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Has the Government's Welcome Home Loan scheme under-performed because of banks' relaxed credit policies?

Has the Government's Welcome Home Loan scheme under-performed because of banks' relaxed credit policies?

By Gareth Vaughan

Housing New Zealand's Welcome Home Loan scheme has not grown as the Government wanted it to.

We've had senior government ministers eagerly promote it, and a bank CEO extolling its virtues to participating lenders by pointing out; "It really carries no risk on our balance sheet because it's all government guaranteed."

The ministers were John Key and Nick Smith, and the CEO quoted above is SBS Bank's Shaun Drylie.

Housing NZ says, as of May 31 this year, it was "at risk" for 6,650 loans through Welcome Home Loan, with an original value of $1.469 billion. That's 150 less loans than the 6,800 - with an original loan value of $1.335 billion - at June 30, 2013. The drop, Housing NZ says, is because more loans have been repaid than taken on.

June 2013 is just before the Reserve Bank restrictions on banks' high loan to value ratio (LVR) residential mortgage lending were unveiled. Welcome Home Loans are excluded fom the Reserve Bank's LVR restrictions.

The Welcome Home Loan scheme launched in July 2003 as a two year pilot project with Kiwibank, known as “In Reach.” In July 2005, the scheme was opened to other lenders, and branded “Welcome Home Loan.” Eight lenders are actively using the Housing New Zealand scheme today. These are SBS, Kiwibank, Westpac, The Co-operative Bank, TSB Bank, NZCU Baywide, the Nelson Building Society, and the New Zealand Employees' Credit Union. 

As Housing NZ puts it; "Welcome Home Loan is offered by lenders, supported by Housing New Zealand, and, designed for first-home buyers who can afford to make regular repayments on a home loan, but have trouble saving for a large deposit. With Welcome Home Loan you only need a 10% deposit, not a 20% deposit as required by most lenders. Housing New Zealand does not issue the loan. This is done through normal lenders such as selected banks and credit unions. Housing New Zealand underwrites the loan for the lender [through lenders' mortgage insurance]. Individual applicants are required to meet the lender’s specific lending criteria. Income and house price caps apply."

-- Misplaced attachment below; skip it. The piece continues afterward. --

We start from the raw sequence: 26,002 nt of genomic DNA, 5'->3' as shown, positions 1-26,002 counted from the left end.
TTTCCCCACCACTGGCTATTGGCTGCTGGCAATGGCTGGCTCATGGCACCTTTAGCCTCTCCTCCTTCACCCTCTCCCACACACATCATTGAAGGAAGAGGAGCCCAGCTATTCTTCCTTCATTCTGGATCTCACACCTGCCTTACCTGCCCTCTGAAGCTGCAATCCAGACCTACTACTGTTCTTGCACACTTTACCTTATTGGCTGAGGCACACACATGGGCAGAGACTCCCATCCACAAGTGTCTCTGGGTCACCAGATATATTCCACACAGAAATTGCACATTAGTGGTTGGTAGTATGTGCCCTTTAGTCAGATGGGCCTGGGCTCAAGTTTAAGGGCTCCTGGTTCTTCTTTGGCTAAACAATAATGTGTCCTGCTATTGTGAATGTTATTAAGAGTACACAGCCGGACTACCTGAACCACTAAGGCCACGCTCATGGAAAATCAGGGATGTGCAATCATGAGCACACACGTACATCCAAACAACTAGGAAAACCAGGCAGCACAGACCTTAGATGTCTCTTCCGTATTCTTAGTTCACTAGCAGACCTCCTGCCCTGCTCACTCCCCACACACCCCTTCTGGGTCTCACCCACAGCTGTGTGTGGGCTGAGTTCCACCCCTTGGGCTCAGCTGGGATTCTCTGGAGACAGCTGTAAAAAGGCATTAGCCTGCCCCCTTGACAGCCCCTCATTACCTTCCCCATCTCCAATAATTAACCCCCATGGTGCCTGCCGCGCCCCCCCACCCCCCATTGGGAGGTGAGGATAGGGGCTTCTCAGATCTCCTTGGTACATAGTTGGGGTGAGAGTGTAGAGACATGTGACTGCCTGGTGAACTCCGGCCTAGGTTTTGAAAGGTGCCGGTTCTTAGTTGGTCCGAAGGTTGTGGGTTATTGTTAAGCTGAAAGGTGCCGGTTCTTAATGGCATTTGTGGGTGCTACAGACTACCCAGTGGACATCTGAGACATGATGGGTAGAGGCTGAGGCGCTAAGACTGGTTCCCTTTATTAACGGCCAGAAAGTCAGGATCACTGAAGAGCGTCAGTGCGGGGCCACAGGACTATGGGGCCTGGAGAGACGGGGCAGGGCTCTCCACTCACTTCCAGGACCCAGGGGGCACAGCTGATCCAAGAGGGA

'Trebling the number of loans'

Prior to the launch of the LVR restrictions, the Welcome Home Loan scheme had been going backwards. During the June 2013 year, Housing NZ settled 845 new loans, down from 1,358 the previous year.

The Reserve Bank announced on August 20, 2013 that high LVR restrictions would kick-in from October 1 that year, limiting lending to borrowers with deposits of less than 20%. Following that move the Welcome Home Loan scheme appeared, unsurprisingly, to gain in popularity given low equity loans made through the scheme are excluded from the Reserve Bank's restrictions.

Announcing Co-operative Bank's signing up to the scheme in April 2014, Building and Housing Minister Nick Smith said; "I am encouraging other banks to also join the scheme. I want as many New Zealanders as possible to have access to this Government assistance to buy their first home." At that stage ASB said its membership to the Welcome Home Loan Scheme was "currently under consideration." However three years on ASB hasn't joined, with a spokeswoman saying no decisions have been made to apply for entry. A Housing NZ spokesman said no applications from lenders wanting to join the scheme are currently under consideration.

Smith's comments came after Prime Minister John Key announced on August 11, 2013, a week before the Reserve Bank publicly unveiled its LVR move; “We will also expand the [Welcome Home Loan] scheme to treble the number of loans from about 850 loans a year to 2,500 a year."

Both in August 2013 and again in July last year as the Reserve Bank changed the LVR restrictions, Smith announced increases in house price caps for the scheme. In a rising property market, they have gone from $350,000 in Auckland, for example, to $600,000 for an existing house and $650,000 for a new one.

As it sought to "screw the scrum in favour of first home buyers," the Government also aligned the scheme's income caps with those of the KiwiSaver HomeStart scheme at $85,000 for a single person and $130,000 for a couple.

In November 2015 Smith said; "The 287 Welcome Home Loans issued for this latest quarter is also a record and shows how this programme, combined with HomeStart, is assisting families into home ownership."

'A relaxation of lenders' credit policies'

But that hasn't continued, with the 2,500 a year target looking a pipe dream. So what's going on?